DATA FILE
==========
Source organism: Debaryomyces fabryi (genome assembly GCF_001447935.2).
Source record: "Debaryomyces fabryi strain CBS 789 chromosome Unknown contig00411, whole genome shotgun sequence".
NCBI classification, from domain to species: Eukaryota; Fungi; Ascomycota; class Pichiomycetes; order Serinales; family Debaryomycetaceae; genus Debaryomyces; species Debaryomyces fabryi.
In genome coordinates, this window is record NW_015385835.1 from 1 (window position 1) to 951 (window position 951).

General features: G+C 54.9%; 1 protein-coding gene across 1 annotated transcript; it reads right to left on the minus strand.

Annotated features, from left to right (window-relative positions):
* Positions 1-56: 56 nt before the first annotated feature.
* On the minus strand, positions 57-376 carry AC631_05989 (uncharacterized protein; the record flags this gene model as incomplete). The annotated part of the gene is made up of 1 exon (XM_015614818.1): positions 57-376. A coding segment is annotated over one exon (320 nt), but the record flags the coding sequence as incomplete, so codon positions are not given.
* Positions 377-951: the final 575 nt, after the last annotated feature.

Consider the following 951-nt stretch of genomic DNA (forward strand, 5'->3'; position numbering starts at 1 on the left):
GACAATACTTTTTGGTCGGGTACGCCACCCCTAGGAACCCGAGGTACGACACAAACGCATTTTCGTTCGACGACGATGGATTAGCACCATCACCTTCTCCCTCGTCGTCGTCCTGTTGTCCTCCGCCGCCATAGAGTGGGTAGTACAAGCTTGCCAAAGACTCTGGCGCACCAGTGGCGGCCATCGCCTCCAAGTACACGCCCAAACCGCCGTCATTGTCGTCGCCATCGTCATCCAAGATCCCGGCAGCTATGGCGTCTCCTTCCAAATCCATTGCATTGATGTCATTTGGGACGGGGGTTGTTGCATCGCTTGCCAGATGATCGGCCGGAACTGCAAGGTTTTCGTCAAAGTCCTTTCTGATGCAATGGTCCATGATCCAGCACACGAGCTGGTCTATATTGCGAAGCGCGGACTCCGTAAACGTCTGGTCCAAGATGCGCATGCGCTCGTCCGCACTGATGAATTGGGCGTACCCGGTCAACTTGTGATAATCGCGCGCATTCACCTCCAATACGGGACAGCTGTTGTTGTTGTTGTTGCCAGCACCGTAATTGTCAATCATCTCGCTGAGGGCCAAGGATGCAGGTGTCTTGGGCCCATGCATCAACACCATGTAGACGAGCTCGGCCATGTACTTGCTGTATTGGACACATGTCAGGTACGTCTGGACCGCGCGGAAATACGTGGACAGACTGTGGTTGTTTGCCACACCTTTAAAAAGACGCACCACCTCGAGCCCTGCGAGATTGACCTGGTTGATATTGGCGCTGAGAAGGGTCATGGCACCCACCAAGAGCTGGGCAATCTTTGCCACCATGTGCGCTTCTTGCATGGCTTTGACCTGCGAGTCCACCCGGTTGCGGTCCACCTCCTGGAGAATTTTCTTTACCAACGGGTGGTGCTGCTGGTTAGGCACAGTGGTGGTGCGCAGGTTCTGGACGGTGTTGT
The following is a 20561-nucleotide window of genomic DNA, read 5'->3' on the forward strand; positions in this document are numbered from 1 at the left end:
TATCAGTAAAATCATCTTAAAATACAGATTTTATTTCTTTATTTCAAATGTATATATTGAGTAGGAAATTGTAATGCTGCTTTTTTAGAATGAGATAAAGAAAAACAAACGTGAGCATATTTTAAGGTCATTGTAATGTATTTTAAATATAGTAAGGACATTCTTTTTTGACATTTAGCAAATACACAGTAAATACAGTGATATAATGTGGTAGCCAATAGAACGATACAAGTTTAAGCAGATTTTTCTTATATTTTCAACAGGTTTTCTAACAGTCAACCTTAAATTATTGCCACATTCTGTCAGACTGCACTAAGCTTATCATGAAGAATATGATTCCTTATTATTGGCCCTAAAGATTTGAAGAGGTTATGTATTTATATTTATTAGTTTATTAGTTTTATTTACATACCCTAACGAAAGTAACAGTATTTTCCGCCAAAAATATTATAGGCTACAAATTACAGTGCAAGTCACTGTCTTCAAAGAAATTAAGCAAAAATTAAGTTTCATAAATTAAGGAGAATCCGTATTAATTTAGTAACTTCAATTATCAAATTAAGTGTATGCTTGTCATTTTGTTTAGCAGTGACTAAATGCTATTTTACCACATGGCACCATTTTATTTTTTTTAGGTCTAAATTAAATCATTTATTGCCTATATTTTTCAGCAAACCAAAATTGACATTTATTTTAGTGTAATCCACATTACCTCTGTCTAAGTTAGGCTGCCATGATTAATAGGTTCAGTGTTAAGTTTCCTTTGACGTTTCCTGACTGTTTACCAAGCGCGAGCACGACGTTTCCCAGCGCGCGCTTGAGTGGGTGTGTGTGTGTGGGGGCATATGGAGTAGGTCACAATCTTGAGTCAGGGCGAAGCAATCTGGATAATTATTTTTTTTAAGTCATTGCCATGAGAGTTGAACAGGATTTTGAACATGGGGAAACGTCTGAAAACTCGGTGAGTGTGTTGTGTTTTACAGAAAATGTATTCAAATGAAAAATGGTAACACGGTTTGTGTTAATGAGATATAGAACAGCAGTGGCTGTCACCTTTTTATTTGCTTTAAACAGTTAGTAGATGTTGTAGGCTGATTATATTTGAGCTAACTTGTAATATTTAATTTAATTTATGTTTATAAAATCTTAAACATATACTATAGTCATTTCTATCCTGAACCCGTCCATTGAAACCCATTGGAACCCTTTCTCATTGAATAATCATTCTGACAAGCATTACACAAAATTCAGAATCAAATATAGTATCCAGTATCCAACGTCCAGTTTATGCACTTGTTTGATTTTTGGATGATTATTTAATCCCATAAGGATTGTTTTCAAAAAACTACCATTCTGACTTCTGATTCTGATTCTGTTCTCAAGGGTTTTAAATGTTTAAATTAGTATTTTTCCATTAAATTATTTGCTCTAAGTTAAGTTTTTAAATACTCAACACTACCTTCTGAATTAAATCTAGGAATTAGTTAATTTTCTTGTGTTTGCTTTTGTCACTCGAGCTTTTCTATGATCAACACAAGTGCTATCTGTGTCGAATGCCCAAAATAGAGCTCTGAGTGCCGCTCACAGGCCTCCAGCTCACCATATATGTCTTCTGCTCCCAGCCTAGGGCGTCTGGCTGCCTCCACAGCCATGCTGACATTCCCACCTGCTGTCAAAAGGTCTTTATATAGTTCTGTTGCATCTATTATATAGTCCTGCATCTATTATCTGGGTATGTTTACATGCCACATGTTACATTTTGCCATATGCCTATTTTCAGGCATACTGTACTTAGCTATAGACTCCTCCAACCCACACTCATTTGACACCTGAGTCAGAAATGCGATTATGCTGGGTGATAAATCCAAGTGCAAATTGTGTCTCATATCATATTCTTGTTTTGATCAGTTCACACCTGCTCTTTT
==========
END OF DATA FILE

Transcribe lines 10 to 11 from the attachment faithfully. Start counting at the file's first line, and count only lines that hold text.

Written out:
Consider the following 951-nt stretch of genomic DNA (forward strand, 5'->3'; position numbering starts at 1 on the left):
GACAATACTTTTTGGTCGGGTACGCCACCCCTAGGAACCCGAGGTACGACACAAACGCATTTTCGTTCGACGACGATGGATTAGCACCATCACCTTCTCCCTCGTCGTCGTCCTGTTGTCCTCCGCCGCCATAGAGTGGGTAGTACAAGCTTGCCAAAGACTCTGGCGCACCAGTGGCGGCCATCGCCTCCAAGTACACGCCCAAACCGCCGTCATTGTCGTCGCCATCGTCATCCAAGATCCCGGCAGCTATGGCGTCTCCTTCCAAATCCATTGCATTGATGTCATTTGGGACGGGGGTTGTTGCATCGCTTGCCAGATGATCGGCCGGAACTGCAAGGTTTTCGTCAAAGTCCTTTCTGATGCAATGGTCCATGATCCAGCACACGAGCTGGTCTATATTGCGAAGCGCGGACTCCGTAAACGTCTGGTCCAAGATGCGCATGCGCTCGTCCGCACTGATGAATTGGGCGTACCCGGTCAACTTGTGATAATCGCGCGCATTCACCTCCAATACGGGACAGCTGTTGTTGTTGTTGTTGCCAGCACCGTAATTGTCAATCATCTCGCTGAGGGCCAAGGATGCAGGTGTCTTGGGCCCATGCATCAACACCATGTAGACGAGCTCGGCCATGTACTTGCTGTATTGGACACATGTCAGGTACGTCTGGACCGCGCGGAAATACGTGGACAGACTGTGGTTGTTTGCCACACCTTTAAAAAGACGCACCACCTCGAGCCCTGCGAGATTGACCTGGTTGATATTGGCGCTGAGAAGGGTCATGGCACCCACCAAGAGCTGGGCAATCTTTGCCACCATGTGCGCTTCTTGCATGGCTTTGACCTGCGAGTCCACCCGGTTGCGGTCCACCTCCTGGAGAATTTTCTTTACCAACGGGTGGTGCTGCTGGTTAGGCACAGTGGTGGTGCGCAGGTTCTGGACGGTGTTGT